iPhone 16 — this is the one upgrade Apple needs to make

iPhone 16 prototypes
(Image credit: MacRumors)

For years now, people have been complaining about the standard iPhone’s display refresh rate. I’m referring to the 60Hz refresh rates on the iPhone 15 and 15 Plus displays. It’s a specification that painfully stands out on paper when it’s compared to the faster rates we get in other phones, like the 90Hz refresh rate with the much older Pixel 7a. But it should be the least of Apple’s worries for the iPhone 16. Instead, Apple needs to focus on upgrading it with an always-on display.

In my iPhone 15 review, I said how its 60Hz refresh rate really isn’t a deal breaker for the average person — mainly because if they’ve never been exposed to faster display refresh rates on other phones, then it shouldn’t matter. I will admit that it lends a helping hand to making scrolling animations with the software appear more fluid, as well as contributing to a smoother gameplay experience. But with an always-on display, it would add more utility that the standard iPhones haven’t been able to tap into before.

Everyone who’s been using a pro-series iPhone can attest to the benefits of an always-on display, so here’s why Apple needs to bring it to the iPhone 16.

Glanceable information all the time

iPhone 14 Pro always-on display

(Image credit: Future)

Always-on displays aren’t new, but their implementations can vary from phone to phone. With the iPhone 15 Pro and 15 Pro Max, the display goes into a low power state and continues to show the clock, wallpaper, and notifications — while the Galaxy S24 has the option to engage its always-on display when it’s turned off by tapping on the screen.

The best part is that I don’t have to power on the display in order to see them. I know I’ve become spoiled by this feature over the years on my past iPhones, but I know those who haven’t could finally benefit in a tremendous way from it. These glanceable details reduce the need for me to constantly unlock my phone.

Making full use of StandBy Mode

Apple iPhone on MagSafe charger showing iOS 17 StandBy mode.

(Image credit: Apple)

One of the biggest reasons why I love testing some of the best MagSafe chargers is because of how StandBy Mode kicks into gear. Right before I close my eyes for the night, I always place my iPhone 14 Pro Max into my bedside 3-in-1 MagSafe charging stand — and in landscape mode, too. That’s because iOS 17’s StandBy Mode kicks into gear while it’s charging overnight, giving me a makeshift alarm clock that won’t blind me if I happen to be awoken by a slap from one of my cats in the middle of the night.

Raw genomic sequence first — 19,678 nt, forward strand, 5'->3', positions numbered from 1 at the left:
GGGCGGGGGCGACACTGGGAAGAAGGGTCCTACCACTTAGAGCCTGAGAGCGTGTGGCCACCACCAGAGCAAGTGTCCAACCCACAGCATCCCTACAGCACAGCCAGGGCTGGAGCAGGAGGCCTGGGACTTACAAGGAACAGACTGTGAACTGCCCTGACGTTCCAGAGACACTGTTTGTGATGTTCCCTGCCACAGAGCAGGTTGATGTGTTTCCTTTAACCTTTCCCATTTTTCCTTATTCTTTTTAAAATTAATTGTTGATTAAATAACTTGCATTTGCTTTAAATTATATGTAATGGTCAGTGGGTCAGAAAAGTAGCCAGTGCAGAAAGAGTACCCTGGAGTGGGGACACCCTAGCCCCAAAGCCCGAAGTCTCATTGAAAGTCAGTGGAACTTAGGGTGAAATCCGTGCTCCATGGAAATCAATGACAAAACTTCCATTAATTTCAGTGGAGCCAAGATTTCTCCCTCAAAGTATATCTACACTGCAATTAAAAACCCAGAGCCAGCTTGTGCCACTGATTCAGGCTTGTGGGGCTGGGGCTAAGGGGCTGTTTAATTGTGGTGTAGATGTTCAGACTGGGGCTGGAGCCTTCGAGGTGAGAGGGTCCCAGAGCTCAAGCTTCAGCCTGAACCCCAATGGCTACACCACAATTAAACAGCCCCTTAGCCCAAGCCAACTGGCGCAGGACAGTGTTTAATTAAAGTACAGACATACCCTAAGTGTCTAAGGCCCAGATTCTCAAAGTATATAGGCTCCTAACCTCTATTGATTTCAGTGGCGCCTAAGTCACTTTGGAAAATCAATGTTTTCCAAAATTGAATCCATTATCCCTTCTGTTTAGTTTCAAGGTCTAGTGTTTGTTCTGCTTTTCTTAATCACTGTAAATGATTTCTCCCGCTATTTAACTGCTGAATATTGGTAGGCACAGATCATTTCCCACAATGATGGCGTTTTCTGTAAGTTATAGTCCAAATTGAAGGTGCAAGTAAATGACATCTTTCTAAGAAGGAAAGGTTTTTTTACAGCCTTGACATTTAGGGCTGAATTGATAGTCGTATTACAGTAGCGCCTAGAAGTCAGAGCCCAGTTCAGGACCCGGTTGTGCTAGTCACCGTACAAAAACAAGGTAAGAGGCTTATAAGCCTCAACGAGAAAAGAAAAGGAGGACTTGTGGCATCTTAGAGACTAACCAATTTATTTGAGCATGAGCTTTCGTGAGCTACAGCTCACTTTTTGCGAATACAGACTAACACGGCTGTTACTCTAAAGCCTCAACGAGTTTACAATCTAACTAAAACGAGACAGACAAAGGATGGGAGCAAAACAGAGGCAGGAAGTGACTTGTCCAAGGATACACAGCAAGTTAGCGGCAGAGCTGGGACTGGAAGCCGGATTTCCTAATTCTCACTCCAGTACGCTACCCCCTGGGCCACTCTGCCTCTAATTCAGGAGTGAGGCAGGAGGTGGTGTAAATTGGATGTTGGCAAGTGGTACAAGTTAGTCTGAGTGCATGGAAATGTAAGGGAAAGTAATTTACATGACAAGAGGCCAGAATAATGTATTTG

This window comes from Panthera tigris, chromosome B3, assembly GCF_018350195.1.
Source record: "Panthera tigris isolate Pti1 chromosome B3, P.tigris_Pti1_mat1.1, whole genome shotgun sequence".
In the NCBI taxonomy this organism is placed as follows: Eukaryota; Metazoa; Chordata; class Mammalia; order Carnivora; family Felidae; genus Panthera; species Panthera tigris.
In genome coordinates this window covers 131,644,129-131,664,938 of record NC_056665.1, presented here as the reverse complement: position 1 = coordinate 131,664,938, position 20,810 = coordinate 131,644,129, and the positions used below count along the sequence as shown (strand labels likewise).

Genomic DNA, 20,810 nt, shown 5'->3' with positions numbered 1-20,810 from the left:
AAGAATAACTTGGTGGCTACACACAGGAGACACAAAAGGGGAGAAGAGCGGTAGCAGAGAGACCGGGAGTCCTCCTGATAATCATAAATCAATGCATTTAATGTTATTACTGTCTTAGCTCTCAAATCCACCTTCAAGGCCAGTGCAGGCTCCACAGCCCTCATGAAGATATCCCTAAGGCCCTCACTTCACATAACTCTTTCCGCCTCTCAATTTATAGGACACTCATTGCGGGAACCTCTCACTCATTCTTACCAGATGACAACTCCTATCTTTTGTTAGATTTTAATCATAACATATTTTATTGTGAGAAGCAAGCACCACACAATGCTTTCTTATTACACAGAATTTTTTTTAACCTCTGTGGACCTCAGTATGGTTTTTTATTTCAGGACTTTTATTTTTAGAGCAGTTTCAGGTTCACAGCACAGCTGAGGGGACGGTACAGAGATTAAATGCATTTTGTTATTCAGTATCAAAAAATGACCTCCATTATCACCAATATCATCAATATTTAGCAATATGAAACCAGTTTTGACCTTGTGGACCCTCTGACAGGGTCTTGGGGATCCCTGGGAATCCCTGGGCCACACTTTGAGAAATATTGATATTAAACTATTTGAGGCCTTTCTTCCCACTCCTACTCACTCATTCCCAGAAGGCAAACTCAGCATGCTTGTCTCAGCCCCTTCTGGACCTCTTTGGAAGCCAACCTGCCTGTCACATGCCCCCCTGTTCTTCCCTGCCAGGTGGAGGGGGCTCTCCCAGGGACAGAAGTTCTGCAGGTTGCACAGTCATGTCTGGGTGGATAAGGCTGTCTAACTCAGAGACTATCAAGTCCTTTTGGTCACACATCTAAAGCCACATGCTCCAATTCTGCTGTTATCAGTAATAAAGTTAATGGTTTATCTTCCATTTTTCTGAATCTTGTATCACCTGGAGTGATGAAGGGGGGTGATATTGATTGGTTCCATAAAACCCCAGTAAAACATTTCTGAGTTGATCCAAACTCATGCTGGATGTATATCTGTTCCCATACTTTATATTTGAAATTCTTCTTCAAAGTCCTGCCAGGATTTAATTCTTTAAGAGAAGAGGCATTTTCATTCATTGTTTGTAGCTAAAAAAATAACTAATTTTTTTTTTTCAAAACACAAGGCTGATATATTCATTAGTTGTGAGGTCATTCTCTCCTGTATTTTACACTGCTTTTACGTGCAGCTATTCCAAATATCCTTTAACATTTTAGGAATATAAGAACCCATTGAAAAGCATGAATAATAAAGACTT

While StandBy Mode technically works on iPhones that don’t have always-on displays, including the iPhone SE (2022), the drawback is that StandBy Mode eventually times out. Therefore, the only way to get it back is to physically power on the iPhone briefly. By giving the iPhone 16 an always-on display, it will consistently stay in StandBy Mode throughout the night.

On my desk at work, I also lean into StandBy Mode as I’m busy working throughout the day — always quickly glancing at the time and calendar widgets that I’ve set up. That saves me a little time from normally unlocking my iPhone. And the coolest part about using StandBy Mode with an always-on display? It works perfectly as a digital photo frame on my desk.

iOS 18 could make it better

iOS 18

(Image credit: Getty Images)

And finally, the release of Apple’s latest mobile software could make the always-on display even better on iPhones. iOS 18 rumors hint to a major visual redesign of the interface, which would improve the home screen customization — trickling down to the lock screen.

With the current iteration, the lock screen’s customization in iOS 17 limits users to a few different widgets to choose from. However, if rumors about iOS 18 giving users the ability to add in blank spots within the grid layout of the home screen, it could be brought to the lock screen as well. This could mean more widget options and layout personalization to better tailor the lock screen to your needs.

Regardless if that ends up happening, I would be okay with another year with the standard iPhone models offering 60Hz displays — just as long as Apple brings an always-on display to the iPhone 16. With WWDC 2024 officially happening in June, we could get a better idea if this could happen when Apple previews iOS 18.

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John Velasco
Senior Channel Editor for Phones

John’s a senior editor covering phones for Tom’s Guide. He’s no stranger in this area having covered mobile phones and gadgets since 2008 when he started his career. On top of his editor duties, he’s a seasoned videographer being in front and behind the camera producing YouTube videos. Previously, he held editor roles with PhoneArena, Android Authority, Digital Trends, and SPY. Outside of tech, he enjoys producing mini documentaries and fun social clips for small businesses, enjoying the beach life at the Jersey Shore, and recently becoming a first time homeowner.